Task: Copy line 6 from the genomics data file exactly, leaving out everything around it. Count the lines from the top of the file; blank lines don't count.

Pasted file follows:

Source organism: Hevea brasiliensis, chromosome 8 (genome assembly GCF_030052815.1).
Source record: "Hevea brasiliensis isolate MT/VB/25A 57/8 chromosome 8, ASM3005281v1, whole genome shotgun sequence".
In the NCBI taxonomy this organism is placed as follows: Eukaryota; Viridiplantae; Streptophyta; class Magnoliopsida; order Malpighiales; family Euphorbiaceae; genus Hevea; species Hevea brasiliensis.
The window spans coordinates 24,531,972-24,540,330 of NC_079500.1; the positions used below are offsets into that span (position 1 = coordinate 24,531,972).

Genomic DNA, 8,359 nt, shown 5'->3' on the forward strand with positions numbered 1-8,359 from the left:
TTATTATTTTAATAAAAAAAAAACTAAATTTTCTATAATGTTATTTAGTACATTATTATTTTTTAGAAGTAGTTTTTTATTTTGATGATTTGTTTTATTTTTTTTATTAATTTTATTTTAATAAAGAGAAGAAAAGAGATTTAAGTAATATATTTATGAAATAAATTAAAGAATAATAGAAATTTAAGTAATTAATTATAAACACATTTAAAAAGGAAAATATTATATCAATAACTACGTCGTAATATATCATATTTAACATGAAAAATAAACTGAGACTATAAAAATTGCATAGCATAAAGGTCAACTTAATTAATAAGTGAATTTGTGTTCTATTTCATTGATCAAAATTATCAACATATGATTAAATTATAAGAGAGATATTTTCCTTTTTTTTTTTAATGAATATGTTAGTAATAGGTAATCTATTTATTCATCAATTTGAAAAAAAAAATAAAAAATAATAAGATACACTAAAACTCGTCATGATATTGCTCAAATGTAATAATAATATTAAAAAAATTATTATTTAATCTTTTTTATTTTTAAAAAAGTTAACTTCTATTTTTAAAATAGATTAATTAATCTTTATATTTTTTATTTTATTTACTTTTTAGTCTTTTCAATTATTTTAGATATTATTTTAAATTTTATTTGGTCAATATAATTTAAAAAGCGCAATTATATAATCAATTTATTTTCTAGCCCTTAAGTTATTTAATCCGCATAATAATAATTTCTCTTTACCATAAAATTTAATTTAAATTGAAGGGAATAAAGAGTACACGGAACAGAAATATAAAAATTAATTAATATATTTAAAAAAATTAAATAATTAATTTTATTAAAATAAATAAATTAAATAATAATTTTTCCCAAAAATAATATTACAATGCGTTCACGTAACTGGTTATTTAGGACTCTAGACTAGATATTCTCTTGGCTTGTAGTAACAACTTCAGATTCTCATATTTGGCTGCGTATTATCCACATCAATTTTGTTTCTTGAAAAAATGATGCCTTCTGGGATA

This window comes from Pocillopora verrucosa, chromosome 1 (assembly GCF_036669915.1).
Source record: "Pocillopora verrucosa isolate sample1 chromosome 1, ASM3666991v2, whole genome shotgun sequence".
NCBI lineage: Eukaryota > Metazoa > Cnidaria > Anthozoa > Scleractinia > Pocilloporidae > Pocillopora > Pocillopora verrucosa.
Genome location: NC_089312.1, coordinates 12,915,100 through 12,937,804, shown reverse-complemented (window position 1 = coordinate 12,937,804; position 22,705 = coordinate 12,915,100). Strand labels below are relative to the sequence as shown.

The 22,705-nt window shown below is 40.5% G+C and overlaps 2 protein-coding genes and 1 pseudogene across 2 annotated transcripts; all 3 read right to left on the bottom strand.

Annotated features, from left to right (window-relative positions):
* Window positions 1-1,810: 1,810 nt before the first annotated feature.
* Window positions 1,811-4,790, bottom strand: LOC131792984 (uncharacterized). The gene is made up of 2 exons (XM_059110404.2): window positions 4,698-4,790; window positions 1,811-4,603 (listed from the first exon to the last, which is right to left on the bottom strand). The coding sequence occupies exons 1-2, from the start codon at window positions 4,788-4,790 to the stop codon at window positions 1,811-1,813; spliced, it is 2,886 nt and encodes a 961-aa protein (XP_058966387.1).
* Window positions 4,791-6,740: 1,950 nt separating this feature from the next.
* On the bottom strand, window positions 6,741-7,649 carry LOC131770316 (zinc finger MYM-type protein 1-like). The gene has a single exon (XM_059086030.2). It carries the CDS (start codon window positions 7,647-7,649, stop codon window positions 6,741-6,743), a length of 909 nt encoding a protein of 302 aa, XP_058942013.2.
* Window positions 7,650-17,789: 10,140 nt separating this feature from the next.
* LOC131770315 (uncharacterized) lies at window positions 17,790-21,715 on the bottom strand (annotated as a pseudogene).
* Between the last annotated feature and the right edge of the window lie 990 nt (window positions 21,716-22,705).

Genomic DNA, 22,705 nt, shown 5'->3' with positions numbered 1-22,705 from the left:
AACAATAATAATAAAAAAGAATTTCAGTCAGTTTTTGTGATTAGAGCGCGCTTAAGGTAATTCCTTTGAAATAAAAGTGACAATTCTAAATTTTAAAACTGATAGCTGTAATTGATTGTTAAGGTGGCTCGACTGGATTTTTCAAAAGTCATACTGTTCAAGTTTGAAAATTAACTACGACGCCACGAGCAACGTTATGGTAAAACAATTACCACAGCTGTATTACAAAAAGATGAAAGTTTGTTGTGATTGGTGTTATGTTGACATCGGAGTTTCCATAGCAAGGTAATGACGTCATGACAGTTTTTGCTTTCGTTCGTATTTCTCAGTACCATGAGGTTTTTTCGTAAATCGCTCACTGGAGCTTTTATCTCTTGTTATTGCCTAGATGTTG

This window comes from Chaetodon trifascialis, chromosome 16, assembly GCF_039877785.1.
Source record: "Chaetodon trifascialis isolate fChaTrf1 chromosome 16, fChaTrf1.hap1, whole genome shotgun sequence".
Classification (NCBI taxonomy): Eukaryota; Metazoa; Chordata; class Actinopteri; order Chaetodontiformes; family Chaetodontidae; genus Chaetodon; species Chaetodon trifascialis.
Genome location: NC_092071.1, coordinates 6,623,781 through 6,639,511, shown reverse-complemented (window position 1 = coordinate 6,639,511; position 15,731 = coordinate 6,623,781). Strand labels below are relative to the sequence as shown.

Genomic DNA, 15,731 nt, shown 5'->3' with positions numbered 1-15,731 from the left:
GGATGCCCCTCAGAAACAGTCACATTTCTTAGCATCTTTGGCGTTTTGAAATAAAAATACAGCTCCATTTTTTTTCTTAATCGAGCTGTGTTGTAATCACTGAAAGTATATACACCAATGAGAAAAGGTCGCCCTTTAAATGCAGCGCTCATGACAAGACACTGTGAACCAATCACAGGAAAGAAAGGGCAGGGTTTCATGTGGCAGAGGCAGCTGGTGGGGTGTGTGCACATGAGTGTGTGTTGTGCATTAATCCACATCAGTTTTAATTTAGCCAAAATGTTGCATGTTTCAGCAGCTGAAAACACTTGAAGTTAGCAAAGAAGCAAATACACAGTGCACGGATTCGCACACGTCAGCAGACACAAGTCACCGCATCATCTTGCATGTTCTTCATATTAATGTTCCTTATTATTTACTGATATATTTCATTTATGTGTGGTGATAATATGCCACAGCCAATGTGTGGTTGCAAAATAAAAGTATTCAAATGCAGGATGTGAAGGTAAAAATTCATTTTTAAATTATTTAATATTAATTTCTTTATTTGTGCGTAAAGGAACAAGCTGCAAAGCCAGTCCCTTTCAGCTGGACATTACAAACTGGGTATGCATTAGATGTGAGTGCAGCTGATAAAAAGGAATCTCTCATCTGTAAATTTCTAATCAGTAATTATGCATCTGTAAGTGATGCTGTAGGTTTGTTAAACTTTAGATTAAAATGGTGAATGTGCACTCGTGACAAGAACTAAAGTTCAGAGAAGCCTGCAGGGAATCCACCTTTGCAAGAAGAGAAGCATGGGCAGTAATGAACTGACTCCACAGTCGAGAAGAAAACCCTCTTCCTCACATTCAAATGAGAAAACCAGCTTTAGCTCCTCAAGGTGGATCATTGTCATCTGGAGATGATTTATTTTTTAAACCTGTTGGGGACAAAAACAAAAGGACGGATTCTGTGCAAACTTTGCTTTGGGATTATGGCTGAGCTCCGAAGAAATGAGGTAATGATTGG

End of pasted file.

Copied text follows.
TTATTATTTTAATAAAAAAAAAACTAAATTTTCTATAATGTTATTTAGTACATTATTATTTTTTAGAAGTAGTTTTTTATTTTGATGATTTGTTTTATTTTTTTTATTAATTTTATTTTAATAAAGAGAAGAAAAGAGATTTAAGTAATATATTTATGAAATAAATTAAAGAATAATAGAAATTTAAGTAATTAATTATAAACACATTTAAAAAGGAAAATATTATATCAATAACTACGTCGTAATATATCATATTTAACATGAAAAATAAACTGAGACTATAAAAATTGCATAGCATAAAGGTCAACTTAATTAATAAGTGAATTTGTGTTCTATTTCATTGATCAAAATTATCAACATATGATTAAATTATAAGAGAGATATTTTCCTTTTTTTTTTTAATGAATATGTTAGTAATAGGTAATCTATTTATTCATCAATTTGAAAAAAAAAATAAAAAATAATAAGATACACTAAAACTCGTCATGATATTGCTCAAATGTAATAATAATATTAAAAAAATTATTATTTAATCTTTTTTATTTTTAAAAAAGTTAACTTCTATTTTTAAAATAGATTAATTAATCTTTATATTTTTTATTTTATTTACTTTTTAGTCTTTTCAATTATTTTAGATATTATTTTAAATTTTATTTGGTCAATATAATTTAAAAAGCGCAATTATATAATCAATTTATTTTCTAGCCCTTAAGTTATTTAATCCGCATAATAATAATTTCTCTTTACCATAAAATTTAATTTAAATTGAAGGGAATAAAGAGTACACGGAACAGAAATATAAAAATTAATTAATATATTTAAAAAAATTAAATAATTAATTTTATTAAAATAAATAAATTAAATAATAATTTTTCCCAAAAATAATATTACAATGCGTTCACGTAACTGGTTATTTAGGACTCTAGACTAGATATTCTCTTGGCTTGTAGTAACAACTTCAGATTCTCATATTTGGCTGCGTATTATCCACATCAATTTTGTTTCTTGAAAAAATGATGCCTTCTGGGATA